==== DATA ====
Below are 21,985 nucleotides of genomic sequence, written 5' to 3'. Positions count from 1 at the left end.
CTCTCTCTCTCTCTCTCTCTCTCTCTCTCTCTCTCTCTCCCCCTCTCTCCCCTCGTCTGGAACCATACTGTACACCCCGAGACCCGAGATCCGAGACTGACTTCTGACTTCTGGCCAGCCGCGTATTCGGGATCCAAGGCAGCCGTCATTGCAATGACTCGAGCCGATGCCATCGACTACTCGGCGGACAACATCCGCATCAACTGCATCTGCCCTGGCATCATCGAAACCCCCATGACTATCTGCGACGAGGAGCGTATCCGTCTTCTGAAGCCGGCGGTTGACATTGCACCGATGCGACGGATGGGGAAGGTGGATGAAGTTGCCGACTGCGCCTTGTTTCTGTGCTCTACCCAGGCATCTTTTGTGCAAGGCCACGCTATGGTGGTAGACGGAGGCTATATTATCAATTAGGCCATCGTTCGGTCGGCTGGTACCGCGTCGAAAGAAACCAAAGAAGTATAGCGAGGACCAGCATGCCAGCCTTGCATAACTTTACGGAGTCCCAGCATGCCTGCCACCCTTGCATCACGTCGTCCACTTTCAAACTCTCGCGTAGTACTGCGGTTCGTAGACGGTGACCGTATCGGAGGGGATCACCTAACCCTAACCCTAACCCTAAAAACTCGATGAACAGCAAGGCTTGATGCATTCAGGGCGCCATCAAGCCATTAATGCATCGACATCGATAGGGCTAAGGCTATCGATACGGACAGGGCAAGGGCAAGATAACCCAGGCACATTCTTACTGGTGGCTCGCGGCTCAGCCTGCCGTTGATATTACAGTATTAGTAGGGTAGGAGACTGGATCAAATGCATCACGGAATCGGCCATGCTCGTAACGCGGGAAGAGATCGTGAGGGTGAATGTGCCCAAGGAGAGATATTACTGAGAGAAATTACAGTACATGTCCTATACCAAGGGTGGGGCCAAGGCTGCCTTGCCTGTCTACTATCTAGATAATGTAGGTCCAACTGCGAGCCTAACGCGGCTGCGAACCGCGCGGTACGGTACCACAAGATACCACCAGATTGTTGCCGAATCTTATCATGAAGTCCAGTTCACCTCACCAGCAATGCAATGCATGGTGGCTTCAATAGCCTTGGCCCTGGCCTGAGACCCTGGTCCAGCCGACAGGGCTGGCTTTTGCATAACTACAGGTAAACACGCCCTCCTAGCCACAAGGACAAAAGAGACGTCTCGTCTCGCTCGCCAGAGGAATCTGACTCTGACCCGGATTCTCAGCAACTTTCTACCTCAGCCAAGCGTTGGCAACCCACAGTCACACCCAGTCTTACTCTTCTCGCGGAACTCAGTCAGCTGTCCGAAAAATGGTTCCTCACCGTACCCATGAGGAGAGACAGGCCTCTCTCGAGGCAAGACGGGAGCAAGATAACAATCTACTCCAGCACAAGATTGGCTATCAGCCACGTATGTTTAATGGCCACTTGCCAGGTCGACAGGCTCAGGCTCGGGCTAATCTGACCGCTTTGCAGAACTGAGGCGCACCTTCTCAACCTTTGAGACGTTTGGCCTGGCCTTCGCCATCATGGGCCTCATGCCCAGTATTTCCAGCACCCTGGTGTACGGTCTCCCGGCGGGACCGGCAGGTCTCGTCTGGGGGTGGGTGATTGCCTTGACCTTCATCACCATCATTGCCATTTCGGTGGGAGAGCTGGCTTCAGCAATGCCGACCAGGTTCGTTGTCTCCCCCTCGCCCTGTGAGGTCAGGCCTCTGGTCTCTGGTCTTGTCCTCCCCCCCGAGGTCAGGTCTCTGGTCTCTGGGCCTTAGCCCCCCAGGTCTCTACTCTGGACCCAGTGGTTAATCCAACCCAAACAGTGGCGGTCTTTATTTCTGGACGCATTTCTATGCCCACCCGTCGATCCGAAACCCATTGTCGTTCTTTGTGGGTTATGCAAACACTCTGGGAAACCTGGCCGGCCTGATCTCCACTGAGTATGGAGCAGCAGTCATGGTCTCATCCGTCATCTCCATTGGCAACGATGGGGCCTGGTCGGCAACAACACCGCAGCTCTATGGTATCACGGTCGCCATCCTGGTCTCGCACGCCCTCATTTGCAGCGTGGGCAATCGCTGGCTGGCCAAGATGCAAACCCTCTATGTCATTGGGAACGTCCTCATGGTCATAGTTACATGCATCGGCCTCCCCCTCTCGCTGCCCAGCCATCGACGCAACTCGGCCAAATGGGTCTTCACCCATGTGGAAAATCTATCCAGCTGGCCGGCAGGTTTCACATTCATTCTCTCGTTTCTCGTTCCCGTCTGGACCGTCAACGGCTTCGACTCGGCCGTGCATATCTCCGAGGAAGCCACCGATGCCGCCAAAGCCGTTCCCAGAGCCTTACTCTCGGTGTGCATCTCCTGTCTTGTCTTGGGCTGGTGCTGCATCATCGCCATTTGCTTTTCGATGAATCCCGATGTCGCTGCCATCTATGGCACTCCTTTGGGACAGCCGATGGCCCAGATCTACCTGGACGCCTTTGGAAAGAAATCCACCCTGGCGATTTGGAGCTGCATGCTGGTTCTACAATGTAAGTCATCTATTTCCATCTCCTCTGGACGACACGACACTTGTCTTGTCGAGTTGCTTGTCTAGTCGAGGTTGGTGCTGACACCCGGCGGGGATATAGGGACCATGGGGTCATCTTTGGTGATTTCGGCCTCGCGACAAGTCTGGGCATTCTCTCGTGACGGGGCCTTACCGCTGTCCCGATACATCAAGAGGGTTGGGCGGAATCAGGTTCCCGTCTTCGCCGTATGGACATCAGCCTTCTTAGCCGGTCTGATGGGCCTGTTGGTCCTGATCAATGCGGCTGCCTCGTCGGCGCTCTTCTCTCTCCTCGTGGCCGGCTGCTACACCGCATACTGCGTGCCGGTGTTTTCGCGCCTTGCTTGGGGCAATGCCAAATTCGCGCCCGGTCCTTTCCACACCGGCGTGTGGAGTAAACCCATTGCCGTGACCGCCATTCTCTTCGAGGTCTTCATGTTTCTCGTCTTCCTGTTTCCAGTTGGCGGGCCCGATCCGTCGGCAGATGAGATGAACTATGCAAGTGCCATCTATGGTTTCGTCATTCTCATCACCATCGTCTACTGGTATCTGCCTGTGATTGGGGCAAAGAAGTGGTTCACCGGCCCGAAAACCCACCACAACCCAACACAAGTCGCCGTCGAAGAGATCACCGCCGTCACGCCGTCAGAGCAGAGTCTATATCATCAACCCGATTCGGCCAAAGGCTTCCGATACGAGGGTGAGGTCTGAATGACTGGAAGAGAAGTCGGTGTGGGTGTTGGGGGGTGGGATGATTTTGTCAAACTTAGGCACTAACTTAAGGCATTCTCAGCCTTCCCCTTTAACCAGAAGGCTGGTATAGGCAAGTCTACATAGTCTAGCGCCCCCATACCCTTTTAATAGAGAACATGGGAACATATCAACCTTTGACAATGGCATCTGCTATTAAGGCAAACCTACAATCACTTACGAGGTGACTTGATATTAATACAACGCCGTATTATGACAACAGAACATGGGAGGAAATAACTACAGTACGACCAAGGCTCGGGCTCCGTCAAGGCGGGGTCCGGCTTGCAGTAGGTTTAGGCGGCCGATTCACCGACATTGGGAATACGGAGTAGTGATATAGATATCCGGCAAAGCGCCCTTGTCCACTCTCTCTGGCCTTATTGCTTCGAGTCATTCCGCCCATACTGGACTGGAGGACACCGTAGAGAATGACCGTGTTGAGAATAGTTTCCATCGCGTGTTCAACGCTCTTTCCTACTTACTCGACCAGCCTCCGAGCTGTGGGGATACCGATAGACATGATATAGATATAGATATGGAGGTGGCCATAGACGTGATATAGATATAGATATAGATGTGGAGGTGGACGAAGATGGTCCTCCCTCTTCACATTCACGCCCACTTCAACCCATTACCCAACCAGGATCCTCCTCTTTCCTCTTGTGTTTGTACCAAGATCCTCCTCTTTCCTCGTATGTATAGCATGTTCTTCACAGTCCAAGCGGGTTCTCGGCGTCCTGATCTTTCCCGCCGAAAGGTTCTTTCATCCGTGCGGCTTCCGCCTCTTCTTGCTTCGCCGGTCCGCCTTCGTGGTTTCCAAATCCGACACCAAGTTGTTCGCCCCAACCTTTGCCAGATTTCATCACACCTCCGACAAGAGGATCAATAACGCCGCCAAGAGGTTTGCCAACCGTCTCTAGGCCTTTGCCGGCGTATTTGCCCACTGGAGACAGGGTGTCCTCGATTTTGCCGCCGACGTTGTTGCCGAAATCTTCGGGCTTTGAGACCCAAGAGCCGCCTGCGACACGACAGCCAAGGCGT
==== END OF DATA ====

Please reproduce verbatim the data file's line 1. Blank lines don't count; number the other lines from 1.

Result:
Below are 21,985 nucleotides of genomic sequence, written 5' to 3'. Positions count from 1 at the left end.